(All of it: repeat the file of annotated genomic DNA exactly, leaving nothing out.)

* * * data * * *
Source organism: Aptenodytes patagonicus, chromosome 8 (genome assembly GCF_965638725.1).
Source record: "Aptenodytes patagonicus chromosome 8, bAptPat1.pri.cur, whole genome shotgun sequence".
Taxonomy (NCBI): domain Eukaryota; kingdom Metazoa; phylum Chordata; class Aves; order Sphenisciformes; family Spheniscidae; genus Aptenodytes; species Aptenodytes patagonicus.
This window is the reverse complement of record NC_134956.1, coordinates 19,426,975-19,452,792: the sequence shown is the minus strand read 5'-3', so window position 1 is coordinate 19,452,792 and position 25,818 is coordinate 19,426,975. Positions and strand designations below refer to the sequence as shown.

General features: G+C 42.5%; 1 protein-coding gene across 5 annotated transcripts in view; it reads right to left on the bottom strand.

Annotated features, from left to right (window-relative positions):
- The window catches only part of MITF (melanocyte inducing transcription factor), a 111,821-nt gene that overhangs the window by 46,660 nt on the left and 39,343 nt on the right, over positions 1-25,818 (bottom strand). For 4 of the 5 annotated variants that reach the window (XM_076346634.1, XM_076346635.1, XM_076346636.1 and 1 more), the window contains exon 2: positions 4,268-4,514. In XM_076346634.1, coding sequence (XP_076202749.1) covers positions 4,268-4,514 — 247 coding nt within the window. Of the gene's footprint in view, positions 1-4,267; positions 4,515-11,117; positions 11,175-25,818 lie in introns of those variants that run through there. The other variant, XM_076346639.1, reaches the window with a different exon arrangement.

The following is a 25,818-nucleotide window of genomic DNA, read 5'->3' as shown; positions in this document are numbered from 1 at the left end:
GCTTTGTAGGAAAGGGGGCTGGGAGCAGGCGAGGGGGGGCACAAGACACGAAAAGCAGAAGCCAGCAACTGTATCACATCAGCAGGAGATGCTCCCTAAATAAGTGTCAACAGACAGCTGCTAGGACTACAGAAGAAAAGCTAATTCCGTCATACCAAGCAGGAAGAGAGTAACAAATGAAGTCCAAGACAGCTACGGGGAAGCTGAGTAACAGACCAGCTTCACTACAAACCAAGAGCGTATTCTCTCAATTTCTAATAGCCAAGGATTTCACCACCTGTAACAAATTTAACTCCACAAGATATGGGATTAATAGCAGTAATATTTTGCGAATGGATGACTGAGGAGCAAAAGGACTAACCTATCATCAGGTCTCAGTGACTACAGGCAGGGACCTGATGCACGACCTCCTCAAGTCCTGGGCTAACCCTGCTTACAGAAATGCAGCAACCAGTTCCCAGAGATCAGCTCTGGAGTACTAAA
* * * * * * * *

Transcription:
Source organism: Aptenodytes patagonicus, chromosome 8 (genome assembly GCF_965638725.1).
Source record: "Aptenodytes patagonicus chromosome 8, bAptPat1.pri.cur, whole genome shotgun sequence".
Taxonomy (NCBI): domain Eukaryota; kingdom Metazoa; phylum Chordata; class Aves; order Sphenisciformes; family Spheniscidae; genus Aptenodytes; species Aptenodytes patagonicus.
This window is the reverse complement of record NC_134956.1, coordinates 19,426,975-19,452,792: the sequence shown is the minus strand read 5'-3', so window position 1 is coordinate 19,452,792 and position 25,818 is coordinate 19,426,975. Positions and strand designations below refer to the sequence as shown.

General features: G+C 42.5%; 1 protein-coding gene across 5 annotated transcripts in view; it reads right to left on the bottom strand.

Annotated features, from left to right (window-relative positions):
- The window catches only part of MITF (melanocyte inducing transcription factor), a 111,821-nt gene that overhangs the window by 46,660 nt on the left and 39,343 nt on the right, over positions 1-25,818 (bottom strand). For 4 of the 5 annotated variants that reach the window (XM_076346634.1, XM_076346635.1, XM_076346636.1 and 1 more), the window contains exon 2: positions 4,268-4,514. In XM_076346634.1, coding sequence (XP_076202749.1) covers positions 4,268-4,514 — 247 coding nt within the window. Of the gene's footprint in view, positions 1-4,267; positions 4,515-11,117; positions 11,175-25,818 lie in introns of those variants that run through there. The other variant, XM_076346639.1, reaches the window with a different exon arrangement.

The following is a 25,818-nucleotide window of genomic DNA, read 5'->3' as shown; positions in this document are numbered from 1 at the left end:
GCTTTGTAGGAAAGGGGGCTGGGAGCAGGCGAGGGGGGGCACAAGACACGAAAAGCAGAAGCCAGCAACTGTATCACATCAGCAGGAGATGCTCCCTAAATAAGTGTCAACAGACAGCTGCTAGGACTACAGAAGAAAAGCTAATTCCGTCATACCAAGCAGGAAGAGAGTAACAAATGAAGTCCAAGACAGCTACGGGGAAGCTGAGTAACAGACCAGCTTCACTACAAACCAAGAGCGTATTCTCTCAATTTCTAATAGCCAAGGATTTCACCACCTGTAACAAATTTAACTCCACAAGATATGGGATTAATAGCAGTAATATTTTGCGAATGGATGACTGAGGAGCAAAAGGACTAACCTATCATCAGGTCTCAGTGACTACAGGCAGGGACCTGATGCACGACCTCCTCAAGTCCTGGGCTAACCCTGCTTACAGAAATGCAGCAACCAGTTCCCAGAGATCAGCTCTGGAGTACTAAA